Although the local Episcopal church celebrated its Golden Anniversary only recently, an Episcopal service was held in Newport well over 100 years ago.
Cocke County Historian Eddie Walker found the following notice in the Newport Plain Talk’s May 18, 1908 issue:
Rev. Grant Kauff of the Episcopal Church will hold Communion services Saturday morning, May 16, at 7 o’clock. Evensong and sermon at 7 p.m. at Odd Fellows Hall in the O’Neil Building. All cordially invited to attend.
According to Walker, “This was probably the first official service for the Episcopal Church in Newport. The O’Neil building was on Main Street, possibly one of the buildings that housed Parks-Belk when it burned in 1962.
Later attempts to start an Episcopal church here were made in the late 1950s with services being held in the Memorial Building and the Bob Hill building.”
The first worship service of today’s Episcopal Church of the Annunciation was held Dec. 10, 1967. At the time, the local congregation was simply called the “Newport mission.” Father James (Jim) Patrick, full-time priest at All Saints’ Episcopal Church in Morristown celebrated Holy Communion that day. Father Patrick’s desire to start a Newport mission received approval from the Diocese of Tennessee on the condition that he find five families to be active members. He found ten.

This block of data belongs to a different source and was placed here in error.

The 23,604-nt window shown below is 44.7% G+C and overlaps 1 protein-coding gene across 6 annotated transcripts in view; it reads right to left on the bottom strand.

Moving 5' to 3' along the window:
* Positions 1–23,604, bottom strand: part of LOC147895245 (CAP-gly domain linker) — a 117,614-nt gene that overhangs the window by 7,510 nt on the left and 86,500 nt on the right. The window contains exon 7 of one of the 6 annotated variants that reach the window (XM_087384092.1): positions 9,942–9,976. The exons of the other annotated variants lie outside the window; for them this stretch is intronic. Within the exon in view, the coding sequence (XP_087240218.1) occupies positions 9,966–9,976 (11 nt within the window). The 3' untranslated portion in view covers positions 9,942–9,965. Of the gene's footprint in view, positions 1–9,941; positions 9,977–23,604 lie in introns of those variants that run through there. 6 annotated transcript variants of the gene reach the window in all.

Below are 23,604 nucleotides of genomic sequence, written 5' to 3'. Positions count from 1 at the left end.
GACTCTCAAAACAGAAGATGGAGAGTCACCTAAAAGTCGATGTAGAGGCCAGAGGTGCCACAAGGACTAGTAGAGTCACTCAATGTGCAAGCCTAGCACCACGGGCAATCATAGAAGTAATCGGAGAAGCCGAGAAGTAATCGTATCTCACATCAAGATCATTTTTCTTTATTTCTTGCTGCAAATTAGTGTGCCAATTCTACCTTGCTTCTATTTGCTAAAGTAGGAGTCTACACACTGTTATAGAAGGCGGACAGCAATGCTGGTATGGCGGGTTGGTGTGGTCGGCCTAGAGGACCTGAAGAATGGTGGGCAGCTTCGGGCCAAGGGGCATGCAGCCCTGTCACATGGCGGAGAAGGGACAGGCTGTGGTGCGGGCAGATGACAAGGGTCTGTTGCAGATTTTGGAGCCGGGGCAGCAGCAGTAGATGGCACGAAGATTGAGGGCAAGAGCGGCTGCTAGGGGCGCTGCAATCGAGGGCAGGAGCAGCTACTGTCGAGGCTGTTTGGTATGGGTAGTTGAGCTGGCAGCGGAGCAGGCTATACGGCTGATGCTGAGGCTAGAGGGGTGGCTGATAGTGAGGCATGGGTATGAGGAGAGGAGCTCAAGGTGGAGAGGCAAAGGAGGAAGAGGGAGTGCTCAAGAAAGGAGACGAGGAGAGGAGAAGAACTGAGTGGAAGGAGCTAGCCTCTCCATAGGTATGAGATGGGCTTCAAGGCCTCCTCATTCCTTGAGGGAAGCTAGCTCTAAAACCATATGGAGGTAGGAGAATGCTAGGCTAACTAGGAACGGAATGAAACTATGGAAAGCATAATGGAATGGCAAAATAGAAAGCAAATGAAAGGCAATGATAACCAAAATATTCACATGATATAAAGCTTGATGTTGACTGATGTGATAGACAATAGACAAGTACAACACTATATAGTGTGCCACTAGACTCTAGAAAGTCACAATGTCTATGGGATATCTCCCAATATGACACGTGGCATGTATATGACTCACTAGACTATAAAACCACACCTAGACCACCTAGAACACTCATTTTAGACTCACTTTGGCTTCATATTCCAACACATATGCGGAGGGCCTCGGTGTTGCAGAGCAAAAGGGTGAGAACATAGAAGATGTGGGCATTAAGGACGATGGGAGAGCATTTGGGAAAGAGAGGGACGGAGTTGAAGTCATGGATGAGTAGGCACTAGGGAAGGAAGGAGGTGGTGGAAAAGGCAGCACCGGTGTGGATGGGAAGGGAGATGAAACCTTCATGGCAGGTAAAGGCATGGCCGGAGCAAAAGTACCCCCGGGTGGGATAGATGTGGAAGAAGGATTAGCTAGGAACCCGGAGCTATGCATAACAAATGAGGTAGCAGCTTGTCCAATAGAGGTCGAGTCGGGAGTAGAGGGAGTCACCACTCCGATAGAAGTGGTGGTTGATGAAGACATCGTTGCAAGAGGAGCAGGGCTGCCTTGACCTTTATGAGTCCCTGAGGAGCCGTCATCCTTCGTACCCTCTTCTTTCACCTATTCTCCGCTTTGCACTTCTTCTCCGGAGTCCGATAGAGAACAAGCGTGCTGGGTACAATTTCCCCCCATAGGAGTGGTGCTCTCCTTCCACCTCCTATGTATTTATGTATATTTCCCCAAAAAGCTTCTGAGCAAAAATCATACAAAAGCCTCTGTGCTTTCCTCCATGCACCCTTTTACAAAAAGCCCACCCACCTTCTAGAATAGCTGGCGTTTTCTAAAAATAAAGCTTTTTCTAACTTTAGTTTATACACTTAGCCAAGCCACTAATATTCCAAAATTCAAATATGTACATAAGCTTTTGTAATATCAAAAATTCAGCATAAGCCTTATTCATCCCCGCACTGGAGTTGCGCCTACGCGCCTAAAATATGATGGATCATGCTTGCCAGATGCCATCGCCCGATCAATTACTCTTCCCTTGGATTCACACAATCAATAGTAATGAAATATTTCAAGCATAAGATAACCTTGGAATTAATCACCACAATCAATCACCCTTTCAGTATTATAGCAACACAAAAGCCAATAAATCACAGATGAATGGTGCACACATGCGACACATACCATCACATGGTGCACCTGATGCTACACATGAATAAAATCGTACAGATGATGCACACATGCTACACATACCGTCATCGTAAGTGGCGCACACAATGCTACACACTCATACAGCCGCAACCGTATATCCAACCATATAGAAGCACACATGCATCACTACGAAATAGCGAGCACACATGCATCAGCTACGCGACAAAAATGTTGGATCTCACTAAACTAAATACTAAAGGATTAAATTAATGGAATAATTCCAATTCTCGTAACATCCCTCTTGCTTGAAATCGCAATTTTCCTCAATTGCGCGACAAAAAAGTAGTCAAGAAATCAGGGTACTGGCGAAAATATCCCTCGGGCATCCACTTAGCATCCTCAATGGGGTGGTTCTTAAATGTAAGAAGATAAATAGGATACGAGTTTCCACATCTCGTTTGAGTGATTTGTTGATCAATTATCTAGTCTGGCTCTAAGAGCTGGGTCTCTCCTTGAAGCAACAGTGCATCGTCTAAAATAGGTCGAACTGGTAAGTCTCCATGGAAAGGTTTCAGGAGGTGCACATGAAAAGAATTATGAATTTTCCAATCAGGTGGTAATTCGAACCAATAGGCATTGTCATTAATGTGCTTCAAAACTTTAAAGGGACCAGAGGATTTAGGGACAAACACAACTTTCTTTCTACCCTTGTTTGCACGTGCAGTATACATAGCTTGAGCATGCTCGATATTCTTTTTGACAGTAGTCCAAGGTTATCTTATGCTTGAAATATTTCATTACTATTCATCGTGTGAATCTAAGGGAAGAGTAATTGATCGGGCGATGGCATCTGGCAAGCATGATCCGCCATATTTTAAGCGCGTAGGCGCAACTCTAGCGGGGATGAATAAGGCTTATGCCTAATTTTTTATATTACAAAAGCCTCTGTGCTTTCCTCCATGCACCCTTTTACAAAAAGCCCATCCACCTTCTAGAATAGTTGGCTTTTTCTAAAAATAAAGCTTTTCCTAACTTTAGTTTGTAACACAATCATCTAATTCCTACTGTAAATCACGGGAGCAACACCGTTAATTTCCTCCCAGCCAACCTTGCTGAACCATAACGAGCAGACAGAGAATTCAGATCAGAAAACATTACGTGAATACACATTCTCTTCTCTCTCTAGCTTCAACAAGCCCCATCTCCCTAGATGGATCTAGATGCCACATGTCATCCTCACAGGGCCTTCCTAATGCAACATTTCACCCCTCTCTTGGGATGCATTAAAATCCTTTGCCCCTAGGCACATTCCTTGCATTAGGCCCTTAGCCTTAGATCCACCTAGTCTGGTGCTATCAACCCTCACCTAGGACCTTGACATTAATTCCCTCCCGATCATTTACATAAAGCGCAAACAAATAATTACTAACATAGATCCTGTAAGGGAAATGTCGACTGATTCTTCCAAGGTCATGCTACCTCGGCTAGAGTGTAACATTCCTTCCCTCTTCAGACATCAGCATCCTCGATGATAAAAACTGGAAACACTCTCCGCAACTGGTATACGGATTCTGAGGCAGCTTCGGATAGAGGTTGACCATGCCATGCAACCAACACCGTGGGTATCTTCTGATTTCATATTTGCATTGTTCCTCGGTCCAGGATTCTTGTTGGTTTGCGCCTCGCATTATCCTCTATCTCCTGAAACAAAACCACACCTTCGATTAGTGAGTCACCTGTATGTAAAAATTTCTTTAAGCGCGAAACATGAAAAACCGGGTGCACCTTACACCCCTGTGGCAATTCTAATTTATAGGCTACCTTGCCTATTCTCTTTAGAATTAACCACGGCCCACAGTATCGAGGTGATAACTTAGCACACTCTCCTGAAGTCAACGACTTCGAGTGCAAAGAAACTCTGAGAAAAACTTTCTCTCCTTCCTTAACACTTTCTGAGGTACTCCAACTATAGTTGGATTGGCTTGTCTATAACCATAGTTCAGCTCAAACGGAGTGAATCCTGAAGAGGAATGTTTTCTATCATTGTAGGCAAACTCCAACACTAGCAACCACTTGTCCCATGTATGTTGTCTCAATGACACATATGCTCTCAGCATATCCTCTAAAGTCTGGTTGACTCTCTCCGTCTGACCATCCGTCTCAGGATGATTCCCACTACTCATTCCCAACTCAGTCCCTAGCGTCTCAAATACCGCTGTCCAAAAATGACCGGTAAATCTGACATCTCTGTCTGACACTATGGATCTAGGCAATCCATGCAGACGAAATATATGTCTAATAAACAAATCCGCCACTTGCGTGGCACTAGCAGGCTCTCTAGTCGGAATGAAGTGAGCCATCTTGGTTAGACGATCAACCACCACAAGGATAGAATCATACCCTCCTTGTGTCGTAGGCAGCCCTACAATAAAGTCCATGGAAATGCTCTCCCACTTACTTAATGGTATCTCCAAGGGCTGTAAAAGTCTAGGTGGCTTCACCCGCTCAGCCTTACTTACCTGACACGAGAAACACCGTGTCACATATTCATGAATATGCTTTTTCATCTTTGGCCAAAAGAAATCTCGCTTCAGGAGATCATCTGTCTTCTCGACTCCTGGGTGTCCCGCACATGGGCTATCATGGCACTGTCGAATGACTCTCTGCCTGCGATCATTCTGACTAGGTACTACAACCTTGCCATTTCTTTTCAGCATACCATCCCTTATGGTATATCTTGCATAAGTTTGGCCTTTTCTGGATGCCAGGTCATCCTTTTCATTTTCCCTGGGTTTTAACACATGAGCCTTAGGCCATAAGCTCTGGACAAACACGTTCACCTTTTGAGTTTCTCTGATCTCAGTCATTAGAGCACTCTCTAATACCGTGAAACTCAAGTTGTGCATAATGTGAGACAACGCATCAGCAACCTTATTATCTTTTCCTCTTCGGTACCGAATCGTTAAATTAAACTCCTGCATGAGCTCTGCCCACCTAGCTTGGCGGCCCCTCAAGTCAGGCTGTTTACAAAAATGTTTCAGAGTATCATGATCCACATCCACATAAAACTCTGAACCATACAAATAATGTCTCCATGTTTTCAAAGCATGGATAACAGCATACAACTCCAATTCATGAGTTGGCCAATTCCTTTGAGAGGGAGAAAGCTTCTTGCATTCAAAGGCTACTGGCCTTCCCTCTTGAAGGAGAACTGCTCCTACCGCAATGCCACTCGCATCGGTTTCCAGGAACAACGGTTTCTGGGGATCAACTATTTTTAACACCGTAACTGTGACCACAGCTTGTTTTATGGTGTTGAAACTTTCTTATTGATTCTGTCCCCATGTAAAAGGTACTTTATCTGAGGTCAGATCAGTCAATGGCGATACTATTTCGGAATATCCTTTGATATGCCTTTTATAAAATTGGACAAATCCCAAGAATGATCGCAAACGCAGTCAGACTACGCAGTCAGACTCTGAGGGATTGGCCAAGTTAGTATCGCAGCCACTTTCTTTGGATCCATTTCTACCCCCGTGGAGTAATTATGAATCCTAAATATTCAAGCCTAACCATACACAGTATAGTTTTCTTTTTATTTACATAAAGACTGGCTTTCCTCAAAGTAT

Father Patrick was a good friend of Rev. Lou Schnupp of St. Patrick’s Catholic Church in Morristown, who had started a Catholic mission in Newport earlier that year. Annunciation’s first service was held at the Catholic mission, which was housed in the former home of Mr. and Mrs. Fred Fisher at the corner of Broadway and Belton Ave. After holding the Newport service at 8:30 a.m., Father Patrick then hurried back to All Saints’ for their morning mass.
Twenty-five people attended that first Sunday morning service. For several years, the Episcopalian and Catholic congregations shared space in the Fisher home, where services were held in the former living room area.
Newport’s mission was registered and named the Episcopal Church of the Annunciation on Jan. 27, 1968 at the annual Episcopal diocesan convention. There were 12 charter members. As a mission church, the Newport group received partial support by the diocese. Father Patrick served the group until July 1969.
Supply priests who also served Newport included W. (Bill) Zion and Millard Breyfogle.
Father Breyfogle’s Deacon was Frank Crenshaw, who was soon ordained to the priesthood on Jan. 17, 1970. He later became the first resident vicar and celebrated his first Holy Communion on Jan. 18, 1970. Father Crenshaw served through Sept. 27, 1971, after which he became the rector of St. James’ in Memphis. Later he went to upstate New York. He eventually retired to Newport.
Supply priests following Father Crenshaw included Father Miller, Father Bruce Green, and the Rev. Royden Mott, who served as parish priest until Feb. 25, 1973. On March 4, 1973, Father Royden served with Annunciation’s next new vicar, the Rev. Bill Burks, who served until Oct. 30, 1977. During these years, the Episcopalian and Catholic congregations continued to share space.
Rev. Burks was called to be rector of St. Mary’s in Middlesboro, KY. On All Saints’ Sunday, Nov. 6, 1977, the Rev. Roland Clarkson, All Saints’ assistant priest, assumed the duties of Newport’s supply priest and served here until June 25, 1978.